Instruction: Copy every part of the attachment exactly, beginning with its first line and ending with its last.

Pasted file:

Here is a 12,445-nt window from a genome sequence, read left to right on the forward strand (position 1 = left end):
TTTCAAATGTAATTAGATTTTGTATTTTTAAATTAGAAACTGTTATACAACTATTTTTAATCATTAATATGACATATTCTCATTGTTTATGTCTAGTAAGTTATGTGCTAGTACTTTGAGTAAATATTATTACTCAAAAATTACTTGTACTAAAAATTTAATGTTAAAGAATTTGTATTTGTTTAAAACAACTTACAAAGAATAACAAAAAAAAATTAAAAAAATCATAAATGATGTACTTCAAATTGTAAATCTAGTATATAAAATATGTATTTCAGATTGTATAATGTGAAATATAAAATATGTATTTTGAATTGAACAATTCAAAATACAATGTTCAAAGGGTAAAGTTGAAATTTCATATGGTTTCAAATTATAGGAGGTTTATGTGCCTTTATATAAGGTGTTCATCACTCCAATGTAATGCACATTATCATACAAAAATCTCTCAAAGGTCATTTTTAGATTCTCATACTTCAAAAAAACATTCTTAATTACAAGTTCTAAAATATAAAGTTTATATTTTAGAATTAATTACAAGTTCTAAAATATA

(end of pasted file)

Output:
Here is a 12,445-nt window from a genome sequence, read left to right on the forward strand (position 1 = left end):
TTTCAAATGTAATTAGATTTTGTATTTTTAAATTAGAAACTGTTATACAACTATTTTTAATCATTAATATGACATATTCTCATTGTTTATGTCTAGTAAGTTATGTGCTAGTACTTTGAGTAAATATTATTACTCAAAAATTACTTGTACTAAAAATTTAATGTTAAAGAATTTGTATTTGTTTAAAACAACTTACAAAGAATAACAAAAAAAAATTAAAAAAATCATAAATGATGTACTTCAAATTGTAAATCTAGTATATAAAATATGTATTTCAGATTGTATAATGTGAAATATAAAATATGTATTTTGAATTGAACAATTCAAAATACAATGTTCAAAGGGTAAAGTTGAAATTTCATATGGTTTCAAATTATAGGAGGTTTATGTGCCTTTATATAAGGTGTTCATCACTCCAATGTAATGCACATTATCATACAAAAATCTCTCAAAGGTCATTTTTAGATTCTCATACTTCAAAAAAACATTCTTAATTACAAGTTCTAAAATATAAAGTTTATATTTTAGAATTAATTACAAGTTCTAAAATATA